Tuesday, 26 June 2012

Euro 2012 Observations: Part Four (21st-24th June 2012)

Parts one, two and three

Cristiano sends away blank Czechs

Cristiano Ronaldo
took centre stage once again as Portgual took their place in the semi finals with a 1-0 win over a feeble Czech Republic side. After an opening day pasting at the hands of Russia, Czech manager Michal Bilek understandably decided to err of the side of caution and in subsequent games, his team have been content to sit back and attempt to hit the opposition on the counter. Up until this point, it has largely been successful. However, they took the extreme against Portugal and didn't make any great attempt to utilise the abovementioned counter attacking strategy that has seen them make it this far. The previously adventurous wide men Petr Jiracek and Vaclav Pilar were virtually spectators. They seemed determined to try and simply contain for the duration and hopefully take their chance with a penalty shoot out. It is easy to knock this game plan but history is littered with examples of its success. But alas, while it may have worked for sides in the past, you don't need me to tell you how risky it is a gameplan. Particularly when you are up against one of the two current best players in the world.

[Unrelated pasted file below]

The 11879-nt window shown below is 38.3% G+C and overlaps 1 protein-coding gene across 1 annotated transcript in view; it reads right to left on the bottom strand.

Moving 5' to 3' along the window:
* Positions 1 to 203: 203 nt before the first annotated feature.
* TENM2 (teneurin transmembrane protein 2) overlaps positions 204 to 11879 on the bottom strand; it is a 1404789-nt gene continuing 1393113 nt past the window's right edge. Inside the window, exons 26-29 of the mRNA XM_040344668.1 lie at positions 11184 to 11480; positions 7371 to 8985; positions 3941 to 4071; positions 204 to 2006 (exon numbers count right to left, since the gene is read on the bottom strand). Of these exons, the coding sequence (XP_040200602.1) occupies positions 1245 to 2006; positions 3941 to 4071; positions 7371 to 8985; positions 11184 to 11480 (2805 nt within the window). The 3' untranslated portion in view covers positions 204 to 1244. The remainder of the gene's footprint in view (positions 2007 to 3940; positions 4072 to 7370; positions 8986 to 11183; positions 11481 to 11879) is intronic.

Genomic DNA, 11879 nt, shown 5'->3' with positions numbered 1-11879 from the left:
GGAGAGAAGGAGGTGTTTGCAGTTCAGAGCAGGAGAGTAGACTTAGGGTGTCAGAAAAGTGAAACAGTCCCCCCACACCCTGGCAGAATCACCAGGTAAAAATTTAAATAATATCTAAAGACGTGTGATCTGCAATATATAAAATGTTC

Despite the Czechs approach, Portugal still managed to carve them open with somewhat embarrassing ease. Ronaldo was in irresistible form despite his personal duel with the frame of the goal. The speed of his feet and intelligent movement meant that the Czech defence were unable to get near him despite attempts to double or sometimes triple mark him. Yet given all the attention on what he does with the ball, his goal actually came from a superb diving header which only served to both emphasise and justify the plaudits he receives when people identify him as the most complete player in world football. It was heartening to see his celebrated by the watching Eusabio and Luis Figo. The two Portuguese greats of years past shared an embrace as the heir to their throne put Portugal into the semi final. While they will eternally remain legends in their own right, Ronaldo will be looking to do what both men were unable to in their otherwise illustrious respective careers by actually delivering a senior international trophy for his country.